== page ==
“The plan to dump up to 53 million cubic yards of sediment into the Long Island Sound is further proof that the federal government is astonishingly out of touch with the needs of Suffolk County,” said Suffolk County Legislature’s presiding officer DuWayne Gregory.
“Much of the sediment to be dumped in the Sound is dredged material from Connecticut’s industrialized shoreline. Our waters should not be treated as a landfill for Connecticut’s potentially-toxic waste. I call upon the state to reject this plan and protect Long Island’s waters.”
“Over the past 30 years, leaders from both sides of the Long Island Sound have invested heavily in an effort to restore the majesty of this treasure,” said Suffolk County Legislator Kara Hahn, Chair of the Environment, Planning and Agriculture Committee. “Dumping inland dredge spoils that potentially harbor toxic pesticides, heavy metals and industrial byproducts defies the commitment made by Congress, New York and Connecticut a generation ago. I urge Governor Cuomo to reject the Dredge Material Management Plan to ensure we continue moving forward on a mission of restoring the health and economic vitality to our Long Island Sound.”
Suffolk Legislator William R. Spencer, M.D. has also voiced his concerns about the DMMP plan.
“Managing our dredge material should not result in compromising the quality and health of the Long Island Sound,” said Dr. Spencer. “Permitting such a large volume of sediment to be dumped into our greatest resource over the next 30 years is not the direction we should move in. Seeking out beneficial reuse for this material to protect our most cherished waterway is the responsible course, and it is my hope that the original bi-state agreement can be adhered to.”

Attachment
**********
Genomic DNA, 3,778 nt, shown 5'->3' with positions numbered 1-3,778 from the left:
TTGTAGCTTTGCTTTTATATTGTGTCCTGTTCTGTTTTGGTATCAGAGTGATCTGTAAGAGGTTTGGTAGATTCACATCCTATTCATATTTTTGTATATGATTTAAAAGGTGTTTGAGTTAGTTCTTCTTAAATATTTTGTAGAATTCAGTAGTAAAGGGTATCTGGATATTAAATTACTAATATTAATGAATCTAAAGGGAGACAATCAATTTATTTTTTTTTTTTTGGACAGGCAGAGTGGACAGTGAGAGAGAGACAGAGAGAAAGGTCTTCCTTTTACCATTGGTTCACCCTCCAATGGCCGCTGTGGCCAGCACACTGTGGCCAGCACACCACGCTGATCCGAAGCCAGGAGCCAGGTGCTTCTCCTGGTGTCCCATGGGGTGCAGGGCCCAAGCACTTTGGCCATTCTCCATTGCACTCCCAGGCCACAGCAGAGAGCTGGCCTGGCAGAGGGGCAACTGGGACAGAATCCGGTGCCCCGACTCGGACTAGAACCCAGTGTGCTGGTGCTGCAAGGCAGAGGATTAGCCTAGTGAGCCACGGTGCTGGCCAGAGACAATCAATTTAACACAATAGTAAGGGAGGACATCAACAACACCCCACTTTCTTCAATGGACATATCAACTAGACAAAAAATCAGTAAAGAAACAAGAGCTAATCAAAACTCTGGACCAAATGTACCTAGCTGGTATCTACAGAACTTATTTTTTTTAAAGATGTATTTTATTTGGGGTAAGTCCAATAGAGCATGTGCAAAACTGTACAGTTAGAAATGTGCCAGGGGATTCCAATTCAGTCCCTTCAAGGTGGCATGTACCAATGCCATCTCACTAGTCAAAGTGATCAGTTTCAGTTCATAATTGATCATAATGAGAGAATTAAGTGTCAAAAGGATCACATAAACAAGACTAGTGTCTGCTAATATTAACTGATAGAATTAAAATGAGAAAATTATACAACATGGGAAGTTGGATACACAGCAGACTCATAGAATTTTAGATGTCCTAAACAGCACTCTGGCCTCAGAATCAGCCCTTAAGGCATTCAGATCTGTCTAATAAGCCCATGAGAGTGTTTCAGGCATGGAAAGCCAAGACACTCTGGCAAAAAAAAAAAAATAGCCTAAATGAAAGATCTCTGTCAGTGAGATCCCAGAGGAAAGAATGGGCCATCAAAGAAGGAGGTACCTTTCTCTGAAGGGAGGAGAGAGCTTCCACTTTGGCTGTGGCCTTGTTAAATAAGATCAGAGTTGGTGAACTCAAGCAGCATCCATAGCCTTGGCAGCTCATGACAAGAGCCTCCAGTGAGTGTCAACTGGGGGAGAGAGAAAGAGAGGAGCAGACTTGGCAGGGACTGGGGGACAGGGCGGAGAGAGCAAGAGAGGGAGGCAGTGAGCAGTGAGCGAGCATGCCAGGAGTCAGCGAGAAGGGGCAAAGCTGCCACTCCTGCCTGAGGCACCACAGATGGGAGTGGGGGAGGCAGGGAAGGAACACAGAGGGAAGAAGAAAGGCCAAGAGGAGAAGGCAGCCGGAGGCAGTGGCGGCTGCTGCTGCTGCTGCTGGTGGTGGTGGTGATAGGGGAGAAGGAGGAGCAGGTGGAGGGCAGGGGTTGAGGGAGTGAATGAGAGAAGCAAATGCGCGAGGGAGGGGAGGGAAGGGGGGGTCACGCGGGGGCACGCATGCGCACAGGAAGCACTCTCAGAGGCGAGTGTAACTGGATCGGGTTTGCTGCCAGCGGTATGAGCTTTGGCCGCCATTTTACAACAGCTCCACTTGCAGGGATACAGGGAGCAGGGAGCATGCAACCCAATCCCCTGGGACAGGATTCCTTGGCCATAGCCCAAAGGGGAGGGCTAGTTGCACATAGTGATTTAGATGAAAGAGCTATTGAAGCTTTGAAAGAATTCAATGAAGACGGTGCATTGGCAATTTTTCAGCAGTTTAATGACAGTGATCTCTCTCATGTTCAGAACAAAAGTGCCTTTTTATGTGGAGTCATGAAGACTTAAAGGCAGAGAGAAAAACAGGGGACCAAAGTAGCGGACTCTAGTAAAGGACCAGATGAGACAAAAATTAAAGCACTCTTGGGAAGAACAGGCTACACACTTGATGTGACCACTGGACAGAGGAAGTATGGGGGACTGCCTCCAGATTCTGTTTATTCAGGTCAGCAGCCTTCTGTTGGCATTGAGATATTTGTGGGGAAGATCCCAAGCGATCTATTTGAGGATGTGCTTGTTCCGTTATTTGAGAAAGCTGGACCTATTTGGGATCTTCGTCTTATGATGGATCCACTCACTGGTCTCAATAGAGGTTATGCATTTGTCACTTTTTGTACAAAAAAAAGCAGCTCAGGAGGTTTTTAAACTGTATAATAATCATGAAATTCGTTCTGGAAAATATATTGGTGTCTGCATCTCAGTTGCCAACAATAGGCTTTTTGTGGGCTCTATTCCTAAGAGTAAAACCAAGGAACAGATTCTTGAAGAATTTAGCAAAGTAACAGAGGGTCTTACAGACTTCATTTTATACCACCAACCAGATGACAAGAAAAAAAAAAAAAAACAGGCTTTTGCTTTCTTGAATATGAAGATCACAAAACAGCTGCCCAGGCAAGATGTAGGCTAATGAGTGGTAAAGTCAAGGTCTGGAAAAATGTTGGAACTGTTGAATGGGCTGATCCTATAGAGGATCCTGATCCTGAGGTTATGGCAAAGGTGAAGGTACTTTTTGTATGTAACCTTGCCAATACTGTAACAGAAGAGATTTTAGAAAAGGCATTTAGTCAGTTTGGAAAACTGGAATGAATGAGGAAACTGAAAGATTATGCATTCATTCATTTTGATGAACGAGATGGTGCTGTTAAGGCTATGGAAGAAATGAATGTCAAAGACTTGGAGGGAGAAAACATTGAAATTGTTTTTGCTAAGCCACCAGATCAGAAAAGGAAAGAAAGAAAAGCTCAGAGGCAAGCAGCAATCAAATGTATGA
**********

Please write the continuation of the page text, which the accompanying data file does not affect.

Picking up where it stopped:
Many residents who have lived on the north shore their entire lives cannot begin to imagine the negative consequences of continued dredge dumping. Mayor Ed Weiss of Shoreham Village, a long-time resident of the north shore, reflected on the beauty of the Sound and the need to maintain its integrity: “I remember as a young boy in the mid-1950s standing in chest-deep waters of Long Island Sound seeing the sand below and blowfish swimming around my feet. I stood on Sills Rock off the shore of Shoreham and I could look down 10 feet and seeing the sand there, too. There were blackfish swimming around the base of the rock, and from the shoreline, I was captivated by schools of porpoises frolicking in and out of the water with calves following their mothers. Wouldn’t it be great to bring the Sound back to the way it was then?”
Adrienne Esposito, Executive Director of Citizens Campaign for the Environment, voiced her opposition to the DMMP and urges Governor Cuomo to find alternatives.
“We need New York State to stand up against the federal government’s plan of using the Long Island Sound as a dumpster,” she said. “We have come very far in our efforts to protect the Sound and cannot allow this ill-conceived plan to go forward. The Army Corp is apparently looking for cheap and easy disposal options without any consideration for the economic and environmental value of the Sound. Governor Cuomo has the power to say no and veto the plan and that’s exactly what he should do!”